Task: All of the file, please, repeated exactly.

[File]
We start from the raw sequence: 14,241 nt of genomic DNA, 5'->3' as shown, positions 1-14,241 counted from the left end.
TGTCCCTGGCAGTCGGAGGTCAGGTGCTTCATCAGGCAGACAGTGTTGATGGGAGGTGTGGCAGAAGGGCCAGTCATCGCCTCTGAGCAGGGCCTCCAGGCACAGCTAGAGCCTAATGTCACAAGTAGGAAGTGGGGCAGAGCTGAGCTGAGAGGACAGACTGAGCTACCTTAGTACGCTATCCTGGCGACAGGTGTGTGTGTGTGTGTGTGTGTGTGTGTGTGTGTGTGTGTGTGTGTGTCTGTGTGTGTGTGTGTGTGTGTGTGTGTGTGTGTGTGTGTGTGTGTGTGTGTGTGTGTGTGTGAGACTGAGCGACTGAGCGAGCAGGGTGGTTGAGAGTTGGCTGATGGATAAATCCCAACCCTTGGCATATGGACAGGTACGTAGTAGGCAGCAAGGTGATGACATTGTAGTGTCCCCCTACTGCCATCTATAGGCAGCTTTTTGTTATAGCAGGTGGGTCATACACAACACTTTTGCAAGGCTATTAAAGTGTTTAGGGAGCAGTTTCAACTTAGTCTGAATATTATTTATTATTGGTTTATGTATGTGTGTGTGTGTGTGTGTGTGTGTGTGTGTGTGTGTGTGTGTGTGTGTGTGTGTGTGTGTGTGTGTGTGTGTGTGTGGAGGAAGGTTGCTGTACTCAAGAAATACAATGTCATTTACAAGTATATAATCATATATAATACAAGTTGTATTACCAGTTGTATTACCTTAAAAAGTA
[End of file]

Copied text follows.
We start from the raw sequence: 14,241 nt of genomic DNA, 5'->3' as shown, positions 1-14,241 counted from the left end.
TGTCCCTGGCAGTCGGAGGTCAGGTGCTTCATCAGGCAGACAGTGTTGATGGGAGGTGTGGCAGAAGGGCCAGTCATCGCCTCTGAGCAGGGCCTCCAGGCACAGCTAGAGCCTAATGTCACAAGTAGGAAGTGGGGCAGAGCTGAGCTGAGAGGACAGACTGAGCTACCTTAGTACGCTATCCTGGCGACAGGTGTGTGTGTGTGTGTGTGTGTGTGTGTGTGTGTGTGTGTGTGTGTGTCTGTGTGTGTGTGTGTGTGTGTGTGTGTGTGTGTGTGTGTGTGTGTGTGTGTGTGTGTGTGTGAGACTGAGCGACTGAGCGAGCAGGGTGGTTGAGAGTTGGCTGATGGATAAATCCCAACCCTTGGCATATGGACAGGTACGTAGTAGGCAGCAAGGTGATGACATTGTAGTGTCCCCCTACTGCCATCTATAGGCAGCTTTTTGTTATAGCAGGTGGGTCATACACAACACTTTTGCAAGGCTATTAAAGTGTTTAGGGAGCAGTTTCAACTTAGTCTGAATATTATTTATTATTGGTTTATGTATGTGTGTGTGTGTGTGTGTGTGTGTGTGTGTGTGTGTGTGTGTGTGTGTGTGTGTGTGTGTGTGTGTGTGTGTGTGTGGAGGAAGGTTGCTGTACTCAAGAAATACAATGTCATTTACAAGTATATAATCATATATAATACAAGTTGTATTACCAGTTGTATTACCTTAAAAAGTA